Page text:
From the time of the conveyance on December 6, 1982, until July 1983 when CPS ceased operations, S&M sold it about $120,000 in goods/produce. At the time CPS notified all its creditors that it was discontinuing its operations and stretching out its payments, it owed S&M about $56,000. The plaintiff, Mandolini Company, filed an action against CPS to recover its outstanding indebtedness of $12,352.63 on September 27, 1983. The complaint alleged that the outstanding balanced owed by CPS was "exhibited" by an invoice attached to the complaint. That invoice reflects purchases made between May 12, 1983, and August 24, 1983, and a balance brought forward of $6,966.39. (The property in issue was conveyed from CPS to S&M on December 6, 1982.) The trial court entered an ex parte default judgment against CPS in the amount of $12,352.63 plus costs on July 24, 1984, for failing to answer the plaintiff's complaint.
Pursuant to the plaintiff's citation to discover assets served on Donald Mided, it learned of the history behind the interlocking directorship between CPS and S&M before November 15, 1982, the substantial loans from S&M to CPS from 1979 to 1981 and that CPS had conveyed its only two tangible assets to S&M on December 6, 1982. The plaintiff subsequently filed a motion to set aside the improper payments and for a turnover order against S&M. It asserted that S&M, Donald Mided and the other corporate shareholders "received an advantage of preference in the payment of their claims" at the expense of the plaintiff and CPS' other creditors. At the hearing on the motion the plaintiff did not introduce any evidence as to the fair market value of the realty at the time CPS conveyed its beneficial interest to S&M. S&M maintained that the consideration exchanged for the realty was certain advances and the $227,646 written off for loans, totaling $240,928.
Relying on the testimony, the financial statements and tax returns of CPS from 1979-82 and S&M from 1979-83, the Judge found that CPS was insolvent during the years 1979 through 1982 and would have been unable to carry on its business but for the fact that S&M had not called for the repayment of its loans. He held that the directors of S&M, Donald Mided and Sam Mided, could not receive the preference over CPS' other creditors resulting from CPS' conveyance of its beneficial interest to S&M, because they were aware through their prior fiduciary relationship with CPS that it was insolvent at the time of the transaction. Relying on the case of Blocker v. Drain Line Sewer & Water Co. (1972), 5 Ill. App. 3d 289, 282 N.E.2d 207, he held that the directors of CPS had a fiduciary obligation to creditors of the corporation to notify them of the insolvency. S&M has attacked the theory upon which the court based its holding; and the plaintiff does not attempt to support it. In oral argument before us, the plaintiff's attorney made it clear that he did not agree with the trial court's reasoning, but that the trial court came to the right Conclusion although for the wrong reason.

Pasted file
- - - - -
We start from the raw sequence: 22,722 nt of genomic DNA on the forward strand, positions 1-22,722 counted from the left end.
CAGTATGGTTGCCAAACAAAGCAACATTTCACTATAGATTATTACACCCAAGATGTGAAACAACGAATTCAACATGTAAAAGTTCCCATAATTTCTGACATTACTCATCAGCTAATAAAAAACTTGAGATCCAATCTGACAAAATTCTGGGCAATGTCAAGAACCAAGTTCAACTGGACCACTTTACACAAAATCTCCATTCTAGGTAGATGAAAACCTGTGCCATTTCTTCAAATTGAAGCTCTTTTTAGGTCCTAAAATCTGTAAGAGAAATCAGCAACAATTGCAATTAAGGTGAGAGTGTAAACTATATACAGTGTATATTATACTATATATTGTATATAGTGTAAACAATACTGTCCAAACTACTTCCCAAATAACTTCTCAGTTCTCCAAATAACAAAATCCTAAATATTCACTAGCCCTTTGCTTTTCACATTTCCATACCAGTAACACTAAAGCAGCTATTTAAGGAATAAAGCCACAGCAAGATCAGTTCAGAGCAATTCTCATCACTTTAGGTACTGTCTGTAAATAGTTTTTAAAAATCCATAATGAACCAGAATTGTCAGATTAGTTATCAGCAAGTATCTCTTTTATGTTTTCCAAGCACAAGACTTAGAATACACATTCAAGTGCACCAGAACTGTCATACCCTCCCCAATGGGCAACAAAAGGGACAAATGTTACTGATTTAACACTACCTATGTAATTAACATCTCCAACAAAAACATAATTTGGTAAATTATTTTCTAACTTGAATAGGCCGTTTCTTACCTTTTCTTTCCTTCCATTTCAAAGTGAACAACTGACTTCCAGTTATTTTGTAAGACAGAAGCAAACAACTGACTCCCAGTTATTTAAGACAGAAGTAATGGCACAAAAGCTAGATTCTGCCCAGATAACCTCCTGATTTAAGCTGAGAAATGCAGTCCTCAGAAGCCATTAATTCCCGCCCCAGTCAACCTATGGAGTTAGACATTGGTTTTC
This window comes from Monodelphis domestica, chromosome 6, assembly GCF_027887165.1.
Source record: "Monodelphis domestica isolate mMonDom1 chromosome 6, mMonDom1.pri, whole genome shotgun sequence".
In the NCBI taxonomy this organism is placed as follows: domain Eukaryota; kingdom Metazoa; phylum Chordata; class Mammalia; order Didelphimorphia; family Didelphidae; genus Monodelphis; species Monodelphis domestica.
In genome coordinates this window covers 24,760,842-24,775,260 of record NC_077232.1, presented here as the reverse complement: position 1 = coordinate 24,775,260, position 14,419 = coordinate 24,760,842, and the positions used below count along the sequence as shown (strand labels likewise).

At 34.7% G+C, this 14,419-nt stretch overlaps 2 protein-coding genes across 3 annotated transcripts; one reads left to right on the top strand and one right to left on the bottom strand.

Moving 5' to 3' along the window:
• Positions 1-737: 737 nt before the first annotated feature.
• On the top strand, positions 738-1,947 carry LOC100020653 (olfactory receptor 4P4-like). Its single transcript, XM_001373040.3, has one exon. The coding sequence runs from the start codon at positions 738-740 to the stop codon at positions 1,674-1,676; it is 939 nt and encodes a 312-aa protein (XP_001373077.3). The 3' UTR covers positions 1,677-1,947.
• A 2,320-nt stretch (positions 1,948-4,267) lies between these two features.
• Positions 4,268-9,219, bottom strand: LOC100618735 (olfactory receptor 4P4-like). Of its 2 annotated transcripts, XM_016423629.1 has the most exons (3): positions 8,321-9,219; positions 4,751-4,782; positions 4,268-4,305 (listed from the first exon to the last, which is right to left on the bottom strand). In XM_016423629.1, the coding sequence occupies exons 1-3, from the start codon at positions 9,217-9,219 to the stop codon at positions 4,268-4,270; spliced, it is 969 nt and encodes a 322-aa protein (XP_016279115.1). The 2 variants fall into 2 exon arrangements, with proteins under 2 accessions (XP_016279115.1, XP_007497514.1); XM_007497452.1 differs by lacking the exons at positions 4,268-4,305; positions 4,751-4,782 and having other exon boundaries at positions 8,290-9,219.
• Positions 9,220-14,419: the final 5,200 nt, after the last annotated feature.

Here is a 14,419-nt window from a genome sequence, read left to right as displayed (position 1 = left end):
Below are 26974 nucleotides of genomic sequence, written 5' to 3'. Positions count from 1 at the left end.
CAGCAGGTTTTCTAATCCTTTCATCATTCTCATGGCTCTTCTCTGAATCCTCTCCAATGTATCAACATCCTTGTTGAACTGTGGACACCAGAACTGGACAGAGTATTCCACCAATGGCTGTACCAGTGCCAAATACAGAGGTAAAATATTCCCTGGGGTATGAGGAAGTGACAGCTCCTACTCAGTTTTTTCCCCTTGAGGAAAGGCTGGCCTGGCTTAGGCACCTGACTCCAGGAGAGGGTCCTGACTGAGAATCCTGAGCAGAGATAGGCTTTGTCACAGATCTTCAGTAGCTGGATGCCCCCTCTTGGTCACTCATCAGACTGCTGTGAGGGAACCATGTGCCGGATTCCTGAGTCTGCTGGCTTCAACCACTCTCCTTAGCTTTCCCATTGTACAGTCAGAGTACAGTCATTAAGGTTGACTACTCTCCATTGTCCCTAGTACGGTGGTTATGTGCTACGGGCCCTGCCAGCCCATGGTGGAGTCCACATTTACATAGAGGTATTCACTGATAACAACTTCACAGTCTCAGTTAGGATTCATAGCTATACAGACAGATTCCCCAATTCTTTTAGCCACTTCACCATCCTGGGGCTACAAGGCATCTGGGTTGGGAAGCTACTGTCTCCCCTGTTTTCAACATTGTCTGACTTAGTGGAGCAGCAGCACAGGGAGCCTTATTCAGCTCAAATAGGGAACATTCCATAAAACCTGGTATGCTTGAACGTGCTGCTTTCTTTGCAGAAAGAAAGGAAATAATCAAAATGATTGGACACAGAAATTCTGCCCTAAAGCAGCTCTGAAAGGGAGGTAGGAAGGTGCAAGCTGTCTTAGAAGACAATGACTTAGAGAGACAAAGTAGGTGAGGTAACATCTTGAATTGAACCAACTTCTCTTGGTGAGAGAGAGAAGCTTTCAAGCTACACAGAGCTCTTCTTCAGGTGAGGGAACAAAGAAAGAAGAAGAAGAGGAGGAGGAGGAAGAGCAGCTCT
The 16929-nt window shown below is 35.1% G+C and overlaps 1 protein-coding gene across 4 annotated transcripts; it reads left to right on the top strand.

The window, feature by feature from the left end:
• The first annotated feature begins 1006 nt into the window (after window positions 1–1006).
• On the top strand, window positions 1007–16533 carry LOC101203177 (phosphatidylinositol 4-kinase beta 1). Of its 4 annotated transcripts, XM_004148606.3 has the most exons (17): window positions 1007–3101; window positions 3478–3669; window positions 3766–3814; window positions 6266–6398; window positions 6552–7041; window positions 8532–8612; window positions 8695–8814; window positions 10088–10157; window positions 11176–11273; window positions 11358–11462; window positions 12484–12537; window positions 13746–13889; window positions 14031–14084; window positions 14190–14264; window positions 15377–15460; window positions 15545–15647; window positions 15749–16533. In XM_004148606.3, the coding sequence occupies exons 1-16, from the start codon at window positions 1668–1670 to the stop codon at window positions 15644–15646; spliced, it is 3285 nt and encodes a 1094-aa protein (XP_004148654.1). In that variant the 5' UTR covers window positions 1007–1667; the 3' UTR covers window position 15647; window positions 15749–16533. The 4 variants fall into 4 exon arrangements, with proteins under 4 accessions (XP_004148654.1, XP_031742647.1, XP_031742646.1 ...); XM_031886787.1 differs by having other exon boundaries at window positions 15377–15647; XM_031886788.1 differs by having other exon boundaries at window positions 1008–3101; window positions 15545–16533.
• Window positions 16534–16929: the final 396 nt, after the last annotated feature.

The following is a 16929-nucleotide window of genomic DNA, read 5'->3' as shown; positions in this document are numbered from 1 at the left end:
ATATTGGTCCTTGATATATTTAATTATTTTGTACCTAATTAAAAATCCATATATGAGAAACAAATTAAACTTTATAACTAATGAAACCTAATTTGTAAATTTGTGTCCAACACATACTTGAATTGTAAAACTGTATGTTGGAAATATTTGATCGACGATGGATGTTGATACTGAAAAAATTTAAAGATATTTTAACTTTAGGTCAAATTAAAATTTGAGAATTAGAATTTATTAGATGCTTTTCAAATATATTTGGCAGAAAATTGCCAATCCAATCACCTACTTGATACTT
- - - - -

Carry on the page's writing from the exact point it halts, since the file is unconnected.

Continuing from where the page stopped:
S&M raises a number of arguments in support of its contention that the order must be reversed. We believe that we need address only one of them: that the plaintiff failed to prove that it was a creditor of CPS at the time of the conveyance of the property from CPS to S&M.
The general law in Illinois is that only those creditors who had existing claims at the time of the transfer may complain that the transfer of property was made in derogation of their rights; and the burden is on the creditor to establish the existence of a preexisting debt. In Chicago Daily News Co. v. ...